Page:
Rainbow Media, Cablevision Systems’ programming subsidiary, Tuesday announced it has wrapped up its $496 million purchase of the Sundance Channel from a group of owners including NBC Universal, CBS and founder Robert Redford.
The 12-year-old channel — first owned by Viacom's Showtime (now part of CBS), Redford and Polygram Filmed Entertainment (which migrated to NBC) — went on the market in February after neither NBCU (which owns 57%) nor CBS (37%) could buy out the other partners.
UBS Investment Bank handled the sale, said to have drawn interest from more than one strategic buyer.
Cablevision will pay NBCU with 12.7 million shares in NBCU parent General Electric that it got through the sale of Bravo to NBCU in 2002. The asset had gained in value (possibly as much as $80 million), but Cablevision will be using it in a tax-free exchange.
CBS and Redford, who owned 6%, will receive cash. Cablevision said there'll be a cash adjustment with NBCU at closing based on the value of the GE shares in relation to the total purchase price.
Analysts think Cablevision will find cost savings through functional association with Rainbow channels IFC, AMC and WE TV. But it seems likely Sundance will continue as a separate channel: Redford's “continuing relationship” with the new owner is one such indication.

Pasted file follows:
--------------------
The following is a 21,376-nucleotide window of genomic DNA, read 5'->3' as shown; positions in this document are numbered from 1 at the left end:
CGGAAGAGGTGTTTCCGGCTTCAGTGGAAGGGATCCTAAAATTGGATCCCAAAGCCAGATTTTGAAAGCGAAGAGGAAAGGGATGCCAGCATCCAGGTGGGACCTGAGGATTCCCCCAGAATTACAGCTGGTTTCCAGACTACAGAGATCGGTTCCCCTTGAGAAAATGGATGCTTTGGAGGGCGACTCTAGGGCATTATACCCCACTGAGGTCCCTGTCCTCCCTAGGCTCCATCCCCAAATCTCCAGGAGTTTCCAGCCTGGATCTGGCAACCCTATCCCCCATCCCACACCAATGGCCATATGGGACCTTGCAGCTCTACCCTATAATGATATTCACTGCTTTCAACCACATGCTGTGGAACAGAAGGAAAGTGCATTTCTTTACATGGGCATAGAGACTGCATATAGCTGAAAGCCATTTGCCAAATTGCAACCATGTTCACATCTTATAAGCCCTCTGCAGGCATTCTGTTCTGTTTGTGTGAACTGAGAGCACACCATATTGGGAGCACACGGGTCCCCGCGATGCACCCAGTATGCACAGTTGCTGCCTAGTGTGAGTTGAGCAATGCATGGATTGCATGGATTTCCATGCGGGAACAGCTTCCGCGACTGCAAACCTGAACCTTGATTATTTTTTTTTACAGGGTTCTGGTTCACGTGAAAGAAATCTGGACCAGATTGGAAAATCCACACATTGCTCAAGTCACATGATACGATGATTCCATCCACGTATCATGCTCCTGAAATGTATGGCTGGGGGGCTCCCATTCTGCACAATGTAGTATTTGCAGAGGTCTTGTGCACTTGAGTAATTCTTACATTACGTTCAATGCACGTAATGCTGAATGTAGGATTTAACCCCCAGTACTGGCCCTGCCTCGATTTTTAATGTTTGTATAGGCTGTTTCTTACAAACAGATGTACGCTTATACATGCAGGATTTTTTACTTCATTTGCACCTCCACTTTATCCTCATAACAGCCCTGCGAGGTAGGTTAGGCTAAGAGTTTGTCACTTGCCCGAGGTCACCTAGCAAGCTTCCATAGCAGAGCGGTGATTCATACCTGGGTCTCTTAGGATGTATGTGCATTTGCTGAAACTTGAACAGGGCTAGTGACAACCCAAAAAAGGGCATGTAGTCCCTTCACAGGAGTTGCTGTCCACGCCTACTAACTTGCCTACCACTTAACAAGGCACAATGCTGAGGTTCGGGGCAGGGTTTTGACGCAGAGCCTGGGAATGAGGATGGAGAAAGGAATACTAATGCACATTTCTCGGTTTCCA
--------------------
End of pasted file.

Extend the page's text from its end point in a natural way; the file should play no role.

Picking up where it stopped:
Sundance has about 30 million subscribers. When the deal was first announced in early May, Pali Research analyst Richard Greenfield valued the deal at a pricey 24 times estimated annual cash flow of $20 million at the channel.
Sundance's programming is a blend of indie films and, increasingly, original series such as Iconoclasts and Live From Abbey Road, as well as newer environmental fare, such as Big Ideas For a Small Planet and the block Robert Redford Presents The Green.